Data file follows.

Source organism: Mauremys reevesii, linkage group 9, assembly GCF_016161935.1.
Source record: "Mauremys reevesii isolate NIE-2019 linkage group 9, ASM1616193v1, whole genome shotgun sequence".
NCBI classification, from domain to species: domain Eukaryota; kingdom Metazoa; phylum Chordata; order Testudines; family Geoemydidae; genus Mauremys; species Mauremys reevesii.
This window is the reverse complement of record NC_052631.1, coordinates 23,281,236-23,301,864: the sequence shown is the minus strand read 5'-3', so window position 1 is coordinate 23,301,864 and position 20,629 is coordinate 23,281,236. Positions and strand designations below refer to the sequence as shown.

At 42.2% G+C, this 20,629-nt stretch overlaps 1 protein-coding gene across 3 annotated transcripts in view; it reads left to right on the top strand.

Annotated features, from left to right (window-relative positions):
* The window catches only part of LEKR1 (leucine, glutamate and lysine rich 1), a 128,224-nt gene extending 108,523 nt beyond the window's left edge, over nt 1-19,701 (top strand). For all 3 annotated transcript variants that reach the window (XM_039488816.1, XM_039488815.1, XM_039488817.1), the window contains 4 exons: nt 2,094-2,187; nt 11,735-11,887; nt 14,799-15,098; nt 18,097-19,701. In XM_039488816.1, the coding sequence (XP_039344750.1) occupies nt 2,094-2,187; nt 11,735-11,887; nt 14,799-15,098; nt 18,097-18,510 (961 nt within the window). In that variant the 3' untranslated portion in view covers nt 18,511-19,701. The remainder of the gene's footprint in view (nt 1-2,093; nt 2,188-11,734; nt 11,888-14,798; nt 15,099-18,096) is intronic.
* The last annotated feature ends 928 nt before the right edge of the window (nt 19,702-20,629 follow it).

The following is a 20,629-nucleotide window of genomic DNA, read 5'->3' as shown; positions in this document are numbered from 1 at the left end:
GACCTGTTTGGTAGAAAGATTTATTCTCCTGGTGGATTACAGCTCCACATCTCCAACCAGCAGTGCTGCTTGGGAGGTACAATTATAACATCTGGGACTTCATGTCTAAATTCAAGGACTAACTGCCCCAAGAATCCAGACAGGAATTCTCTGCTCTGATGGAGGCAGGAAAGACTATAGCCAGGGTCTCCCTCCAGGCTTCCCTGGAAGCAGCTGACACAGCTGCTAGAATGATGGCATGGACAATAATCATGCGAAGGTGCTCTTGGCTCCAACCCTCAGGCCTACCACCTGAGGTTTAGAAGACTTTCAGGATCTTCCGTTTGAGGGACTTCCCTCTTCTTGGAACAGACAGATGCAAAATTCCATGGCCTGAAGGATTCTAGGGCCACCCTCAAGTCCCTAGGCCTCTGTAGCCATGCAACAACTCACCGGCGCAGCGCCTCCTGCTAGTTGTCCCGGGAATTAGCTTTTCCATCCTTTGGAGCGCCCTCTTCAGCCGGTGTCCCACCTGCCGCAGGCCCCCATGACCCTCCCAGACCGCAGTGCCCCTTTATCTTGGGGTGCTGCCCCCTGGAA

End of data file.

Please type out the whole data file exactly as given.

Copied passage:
Source organism: Mauremys reevesii, linkage group 9, assembly GCF_016161935.1.
Source record: "Mauremys reevesii isolate NIE-2019 linkage group 9, ASM1616193v1, whole genome shotgun sequence".
NCBI classification, from domain to species: domain Eukaryota; kingdom Metazoa; phylum Chordata; order Testudines; family Geoemydidae; genus Mauremys; species Mauremys reevesii.
This window is the reverse complement of record NC_052631.1, coordinates 23,281,236-23,301,864: the sequence shown is the minus strand read 5'-3', so window position 1 is coordinate 23,301,864 and position 20,629 is coordinate 23,281,236. Positions and strand designations below refer to the sequence as shown.

At 42.2% G+C, this 20,629-nt stretch overlaps 1 protein-coding gene across 3 annotated transcripts in view; it reads left to right on the top strand.

Annotated features, from left to right (window-relative positions):
* The window catches only part of LEKR1 (leucine, glutamate and lysine rich 1), a 128,224-nt gene extending 108,523 nt beyond the window's left edge, over nt 1-19,701 (top strand). For all 3 annotated transcript variants that reach the window (XM_039488816.1, XM_039488815.1, XM_039488817.1), the window contains 4 exons: nt 2,094-2,187; nt 11,735-11,887; nt 14,799-15,098; nt 18,097-19,701. In XM_039488816.1, the coding sequence (XP_039344750.1) occupies nt 2,094-2,187; nt 11,735-11,887; nt 14,799-15,098; nt 18,097-18,510 (961 nt within the window). In that variant the 3' untranslated portion in view covers nt 18,511-19,701. The remainder of the gene's footprint in view (nt 1-2,093; nt 2,188-11,734; nt 11,888-14,798; nt 15,099-18,096) is intronic.
* The last annotated feature ends 928 nt before the right edge of the window (nt 19,702-20,629 follow it).

The following is a 20,629-nucleotide window of genomic DNA, read 5'->3' as shown; positions in this document are numbered from 1 at the left end:
GACCTGTTTGGTAGAAAGATTTATTCTCCTGGTGGATTACAGCTCCACATCTCCAACCAGCAGTGCTGCTTGGGAGGTACAATTATAACATCTGGGACTTCATGTCTAAATTCAAGGACTAACTGCCCCAAGAATCCAGACAGGAATTCTCTGCTCTGATGGAGGCAGGAAAGACTATAGCCAGGGTCTCCCTCCAGGCTTCCCTGGAAGCAGCTGACACAGCTGCTAGAATGATGGCATGGACAATAATCATGCGAAGGTGCTCTTGGCTCCAACCCTCAGGCCTACCACCTGAGGTTTAGAAGACTTTCAGGATCTTCCGTTTGAGGGACTTCCCTCTTCTTGGAACAGACAGATGCAAAATTCCATGGCCTGAAGGATTCTAGGGCCACCCTCAAGTCCCTAGGCCTCTGTAGCCATGCAACAACTCACCGGCGCAGCGCCTCCTGCTAGTTGTCCCGGGAATTAGCTTTTCCATCCTTTGGAGCGCCCTCTTCAGCCGGTGTCCCACCTGCCGCAGGCCCCCATGACCCTCCCAGACCGCAGTGCCCCTTTATCTTGGGGTGCTGCCCCCTGGAA